Few good works, if any, spring fully formed in first draft. What few spontaneous acts of literary creation exist, such as Coleridge’s fragmentary “Kubla Khan,” are those of authors whose technical abilities match their genius—which is to say authors whose knowledge and practice of art are highly developed.
The student writer may have a secret or instinctive belief that writing should occur spontaneously, and certainly when writing succeeds that way, it’s a gift. More often than not, however, wholly successful passages spring from unerring, spontaneous inspiration only intermittently and unconscious artistry cannot be depended on to achieve completed, successful works.
Bernard Malamud, who was legendary for his meticulousness, wrote as many as fifty drafts of a story, and it’s reasonable to say that by the time he finished, he knew exactly what was in the story. When he began a story, and through successive drafts, his intuition provided some material that was accurate without his deliberating on it and other material that became more accurate in the pattern of the story by virtue of his repeated scrutiny and revision.
Literary art is neither all conscious nor all unconscious; an interplay between the two attitudes typifies the process by which stories are written. However, in the course of drafting a story, the author’s movement from inception to completion is from lesser to greater consciousness in regard to both content and technique. On balance, a work that approaches mastery represents a highly sustained play of practiced, if automatic, skills across inspired material. Like a musician or painter, a writer practices, learns, and overlearns the techniques of an art so that once inculcated they may be performed with an exactness and ease of proficiency fed by inspiration. Absolute control is rarely, if ever, achievable, nor perhaps desirable, since the temptation to perfection can lead to overdetermination, yet the writer aims for mastery of the art and an ideal performance in each work. As a writer’s mastery grows, the progressive expansion and autonomy of the goal, its elusiveness as it’s grasped, make the work infinitely engaging and worthwhile.
Perfectionism, as distinct from mastery, springs from an inadequate understanding of art, from the writer’s knowledge and skills not being up to fulfilling the concept of the work, or, conversely, from the writer’s concept being unsuitable or impracticable for the art, and in either case, the writer strains to make the ideal and the embodiment of the work coincide, and the strain shows.
The notion that the work should spill effortlessly from the writer can seem attractive, if not supremely seductive and correct. Moments of careless grace are a constant aim and a great pleasure in drafting, but a reliance on them to produce excellent work and a resistance to close revision make for deluded, self-indulgent writing.
The writer in love with the immediate outpourings of his or her pen unreasonably expects the reader’s unequivocal love and interpretation of form and significance where only vague or partial articulation exists. A writer should not expect a reader to find more knowingness in a work than the writer’s own knowingness, nor should a writer be satisfied if the work can occasion only the reader’s subjective associations. The work should provide for an objective, aesthetic understanding that is closely related, if not identical, to the writer’s own understanding. The strength and worth of a work depend on deliberate artistry as much as, if not more than, the writer’s talent, desire, and inspirations.
Categories of Revision
The following summary of types of revision provides a framework for further discussion and study. It would not be possible to offer an exhaustive description of all types of revision, since they are as various and infinite as the occasions and possibilities of writing. However, in an author’s habitual work, numerous kinds of revision typically recur. These are noted in rough order from major to minor:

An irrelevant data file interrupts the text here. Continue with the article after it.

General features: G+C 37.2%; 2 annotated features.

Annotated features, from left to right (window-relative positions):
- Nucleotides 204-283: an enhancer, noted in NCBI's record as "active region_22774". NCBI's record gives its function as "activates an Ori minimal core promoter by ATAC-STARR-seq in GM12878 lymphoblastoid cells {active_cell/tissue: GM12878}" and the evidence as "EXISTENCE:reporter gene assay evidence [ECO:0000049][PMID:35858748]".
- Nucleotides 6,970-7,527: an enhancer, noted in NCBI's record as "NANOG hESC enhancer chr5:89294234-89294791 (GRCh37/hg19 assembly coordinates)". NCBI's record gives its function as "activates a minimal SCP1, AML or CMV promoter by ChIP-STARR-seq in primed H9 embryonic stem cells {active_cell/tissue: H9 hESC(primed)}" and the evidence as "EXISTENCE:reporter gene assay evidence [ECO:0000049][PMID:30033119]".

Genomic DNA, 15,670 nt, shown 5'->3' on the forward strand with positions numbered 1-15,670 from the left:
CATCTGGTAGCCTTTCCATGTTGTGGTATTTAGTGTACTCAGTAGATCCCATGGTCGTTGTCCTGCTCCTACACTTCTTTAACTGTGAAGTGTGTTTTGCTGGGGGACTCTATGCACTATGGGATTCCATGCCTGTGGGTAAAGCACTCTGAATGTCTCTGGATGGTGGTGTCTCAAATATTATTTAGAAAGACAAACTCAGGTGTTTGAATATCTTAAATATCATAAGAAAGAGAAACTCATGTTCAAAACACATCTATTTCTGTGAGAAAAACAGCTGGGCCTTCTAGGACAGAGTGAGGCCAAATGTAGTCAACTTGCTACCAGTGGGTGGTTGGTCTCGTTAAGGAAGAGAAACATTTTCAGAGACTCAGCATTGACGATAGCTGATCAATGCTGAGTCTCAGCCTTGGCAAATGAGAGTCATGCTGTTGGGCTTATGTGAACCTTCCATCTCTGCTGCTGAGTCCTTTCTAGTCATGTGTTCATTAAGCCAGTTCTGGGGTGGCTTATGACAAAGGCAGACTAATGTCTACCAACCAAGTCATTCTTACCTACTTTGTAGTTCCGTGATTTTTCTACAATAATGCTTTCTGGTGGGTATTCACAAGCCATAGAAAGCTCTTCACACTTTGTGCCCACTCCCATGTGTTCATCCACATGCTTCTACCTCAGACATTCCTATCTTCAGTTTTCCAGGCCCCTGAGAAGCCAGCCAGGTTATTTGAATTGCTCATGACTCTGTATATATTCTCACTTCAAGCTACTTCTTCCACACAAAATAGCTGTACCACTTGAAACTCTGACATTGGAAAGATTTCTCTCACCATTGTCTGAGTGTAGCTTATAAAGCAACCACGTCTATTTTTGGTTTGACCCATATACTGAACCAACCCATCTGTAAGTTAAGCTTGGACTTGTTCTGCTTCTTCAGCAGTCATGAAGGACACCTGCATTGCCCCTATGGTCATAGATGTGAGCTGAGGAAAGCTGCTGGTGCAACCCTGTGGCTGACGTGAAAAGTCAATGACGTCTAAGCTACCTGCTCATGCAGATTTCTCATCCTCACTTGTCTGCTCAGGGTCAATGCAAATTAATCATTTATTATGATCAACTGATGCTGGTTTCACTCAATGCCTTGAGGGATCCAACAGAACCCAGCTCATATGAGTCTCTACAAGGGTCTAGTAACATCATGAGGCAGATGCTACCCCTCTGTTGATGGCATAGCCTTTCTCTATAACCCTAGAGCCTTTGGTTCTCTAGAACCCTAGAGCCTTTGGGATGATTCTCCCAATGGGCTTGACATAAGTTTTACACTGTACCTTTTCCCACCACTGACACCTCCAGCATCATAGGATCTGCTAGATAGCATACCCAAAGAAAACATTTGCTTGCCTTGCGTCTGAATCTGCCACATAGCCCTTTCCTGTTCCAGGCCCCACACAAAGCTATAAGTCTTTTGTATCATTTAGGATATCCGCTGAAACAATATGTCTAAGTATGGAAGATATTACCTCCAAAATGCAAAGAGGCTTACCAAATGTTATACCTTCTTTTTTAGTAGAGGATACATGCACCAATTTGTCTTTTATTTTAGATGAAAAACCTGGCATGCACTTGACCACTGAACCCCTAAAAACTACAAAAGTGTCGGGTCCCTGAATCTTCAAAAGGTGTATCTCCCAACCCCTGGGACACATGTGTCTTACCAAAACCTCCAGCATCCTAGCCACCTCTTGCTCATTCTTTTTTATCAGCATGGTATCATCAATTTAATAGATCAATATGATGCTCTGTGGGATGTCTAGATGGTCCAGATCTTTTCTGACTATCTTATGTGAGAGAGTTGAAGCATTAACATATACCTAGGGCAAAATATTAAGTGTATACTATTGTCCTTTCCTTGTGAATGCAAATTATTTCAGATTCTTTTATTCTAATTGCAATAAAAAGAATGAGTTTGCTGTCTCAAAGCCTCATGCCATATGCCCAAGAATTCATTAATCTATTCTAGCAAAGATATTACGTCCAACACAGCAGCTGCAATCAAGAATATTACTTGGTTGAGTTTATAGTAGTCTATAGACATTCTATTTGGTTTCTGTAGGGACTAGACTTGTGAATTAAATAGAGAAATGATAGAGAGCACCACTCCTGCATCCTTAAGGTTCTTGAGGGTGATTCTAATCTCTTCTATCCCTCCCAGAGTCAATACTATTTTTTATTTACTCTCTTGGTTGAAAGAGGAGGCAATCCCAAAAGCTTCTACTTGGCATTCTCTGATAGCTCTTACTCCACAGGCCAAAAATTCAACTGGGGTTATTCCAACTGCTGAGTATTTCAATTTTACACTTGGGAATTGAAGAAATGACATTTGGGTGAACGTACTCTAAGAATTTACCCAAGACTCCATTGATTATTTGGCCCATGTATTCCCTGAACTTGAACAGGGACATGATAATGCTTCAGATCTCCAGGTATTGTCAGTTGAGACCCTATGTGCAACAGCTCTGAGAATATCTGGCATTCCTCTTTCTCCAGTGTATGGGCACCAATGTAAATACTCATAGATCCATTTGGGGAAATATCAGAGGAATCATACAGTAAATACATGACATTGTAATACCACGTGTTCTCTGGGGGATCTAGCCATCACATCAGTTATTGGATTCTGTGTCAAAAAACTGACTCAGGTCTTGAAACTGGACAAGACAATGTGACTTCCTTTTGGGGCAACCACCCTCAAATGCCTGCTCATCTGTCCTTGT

■ Recasting of narrative voice. In the successive draft versions of a work, the author may search for the correct diction with which to tell the story and, having found it, may need to make persistent, comprehensive efforts to focus and strengthen it.
■ Recasting of point of view. A draft written in first-person point of view may ultimately lead to a finished work told in a limited third-person or omniscient point of view. A story conceived with one main or primary point-of-view character may wind up centered on another character.
Virginia Woolf’s drafts of Mrs. Dalloway demonstrate significant, progressive changes in point of view and narrative diction. Generally these two elements go hand in hand, and a change in one necessitates a change in the other. These kinds of revisions place as much demand on an author as do major structural changes.
In any routine process of drafting and revising, a writer may expect to do a certain amount of work to correct occasional lapses that occurred in making transitions, as a result of the need to leave a passage somewhat loosely written, pending some other necessary parts of the work falling in place. However, in drafting, the writer should be wary of rationalizing an absence of transitions and an overall ambiguous, careless, or forced structure, thinking that it will all come together later. From fairly early in the development of a story, the design should have a good foundation and a definite form. The balance of the transitions in a work should be well developed as the story proceeds. Don’t leave too much to guesswork or chance as regards the causality of the story, and be aware that transitions form the essential movements from cause to effect.
■ Adjustments in point of view within scenes. When two or more characters take part in a scene, the writer may add necessary dimension by providing greater perspective on the characters from the narrative point of view and/or from the characters’ points of view on themselves and on each other.
■ Limited adjustments in narrative tone. Tone indicates attitude. Within even a moderately dexterous narrative voice, myriad tonal inflections occur. Careful revision may be required to achieve exactness in regard to an author’s attitude to characters, the characters’ attitudes to each other, and each character’s attitude to him- or herself.
■ Honing the structure, rhythm, and pacing of lines. A good deal of a writer’s effort goes into sentence making. Drama, lyric power, and timing must conspire perfectly, or as perfectly as possible.
■ Honing dialogue. The writer must catch the individual speech of characters and the dramatic impetus of each utterance. The writer must make the dialogue natural, and lifelike, though an imitation of speech. Revision may involve efforts to achieve concision and tautness in the dialogue.